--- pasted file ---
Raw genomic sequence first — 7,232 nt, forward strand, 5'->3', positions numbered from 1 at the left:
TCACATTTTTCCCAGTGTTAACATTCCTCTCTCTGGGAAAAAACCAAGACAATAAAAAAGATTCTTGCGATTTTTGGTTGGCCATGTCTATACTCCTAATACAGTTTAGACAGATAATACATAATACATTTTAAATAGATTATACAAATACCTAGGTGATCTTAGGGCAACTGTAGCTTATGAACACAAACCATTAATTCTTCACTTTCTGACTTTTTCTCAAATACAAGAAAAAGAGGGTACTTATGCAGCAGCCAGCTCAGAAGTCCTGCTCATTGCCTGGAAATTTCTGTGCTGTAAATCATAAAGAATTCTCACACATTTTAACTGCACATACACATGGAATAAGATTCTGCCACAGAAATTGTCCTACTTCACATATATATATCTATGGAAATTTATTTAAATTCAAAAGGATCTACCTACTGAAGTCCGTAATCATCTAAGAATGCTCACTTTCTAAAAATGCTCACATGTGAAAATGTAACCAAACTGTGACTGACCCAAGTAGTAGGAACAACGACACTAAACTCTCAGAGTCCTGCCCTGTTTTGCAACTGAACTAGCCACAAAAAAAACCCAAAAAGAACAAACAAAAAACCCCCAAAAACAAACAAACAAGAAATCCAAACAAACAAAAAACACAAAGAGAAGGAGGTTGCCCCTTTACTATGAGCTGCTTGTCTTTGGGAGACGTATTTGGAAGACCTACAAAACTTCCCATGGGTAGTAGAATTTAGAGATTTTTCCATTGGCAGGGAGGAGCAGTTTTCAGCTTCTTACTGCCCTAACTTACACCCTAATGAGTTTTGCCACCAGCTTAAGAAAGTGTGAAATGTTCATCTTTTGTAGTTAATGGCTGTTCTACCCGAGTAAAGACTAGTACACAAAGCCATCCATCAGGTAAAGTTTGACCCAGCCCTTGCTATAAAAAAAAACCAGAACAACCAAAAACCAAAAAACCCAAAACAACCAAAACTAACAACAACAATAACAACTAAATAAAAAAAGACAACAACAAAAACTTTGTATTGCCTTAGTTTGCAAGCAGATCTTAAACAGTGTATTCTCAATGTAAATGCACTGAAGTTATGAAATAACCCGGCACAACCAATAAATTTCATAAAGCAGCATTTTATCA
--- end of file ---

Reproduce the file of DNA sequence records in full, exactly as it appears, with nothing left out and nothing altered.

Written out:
Raw genomic sequence first — 7,232 nt, forward strand, 5'->3', positions numbered from 1 at the left:
TCACATTTTTCCCAGTGTTAACATTCCTCTCTCTGGGAAAAAACCAAGACAATAAAAAAGATTCTTGCGATTTTTGGTTGGCCATGTCTATACTCCTAATACAGTTTAGACAGATAATACATAATACATTTTAAATAGATTATACAAATACCTAGGTGATCTTAGGGCAACTGTAGCTTATGAACACAAACCATTAATTCTTCACTTTCTGACTTTTTCTCAAATACAAGAAAAAGAGGGTACTTATGCAGCAGCCAGCTCAGAAGTCCTGCTCATTGCCTGGAAATTTCTGTGCTGTAAATCATAAAGAATTCTCACACATTTTAACTGCACATACACATGGAATAAGATTCTGCCACAGAAATTGTCCTACTTCACATATATATATCTATGGAAATTTATTTAAATTCAAAAGGATCTACCTACTGAAGTCCGTAATCATCTAAGAATGCTCACTTTCTAAAAATGCTCACATGTGAAAATGTAACCAAACTGTGACTGACCCAAGTAGTAGGAACAACGACACTAAACTCTCAGAGTCCTGCCCTGTTTTGCAACTGAACTAGCCACAAAAAAAACCCAAAAAGAACAAACAAAAAACCCCCAAAAACAAACAAACAAGAAATCCAAACAAACAAAAAACACAAAGAGAAGGAGGTTGCCCCTTTACTATGAGCTGCTTGTCTTTGGGAGACGTATTTGGAAGACCTACAAAACTTCCCATGGGTAGTAGAATTTAGAGATTTTTCCATTGGCAGGGAGGAGCAGTTTTCAGCTTCTTACTGCCCTAACTTACACCCTAATGAGTTTTGCCACCAGCTTAAGAAAGTGTGAAATGTTCATCTTTTGTAGTTAATGGCTGTTCTACCCGAGTAAAGACTAGTACACAAAGCCATCCATCAGGTAAAGTTTGACCCAGCCCTTGCTATAAAAAAAAACCAGAACAACCAAAAACCAAAAAACCCAAAACAACCAAAACTAACAACAACAATAACAACTAAATAAAAAAAGACAACAACAAAAACTTTGTATTGCCTTAGTTTGCAAGCAGATCTTAAACAGTGTATTCTCAATGTAAATGCACTGAAGTTATGAAATAACCCGGCACAACCAATAAATTTCATAAAGCAGCATTTTATCA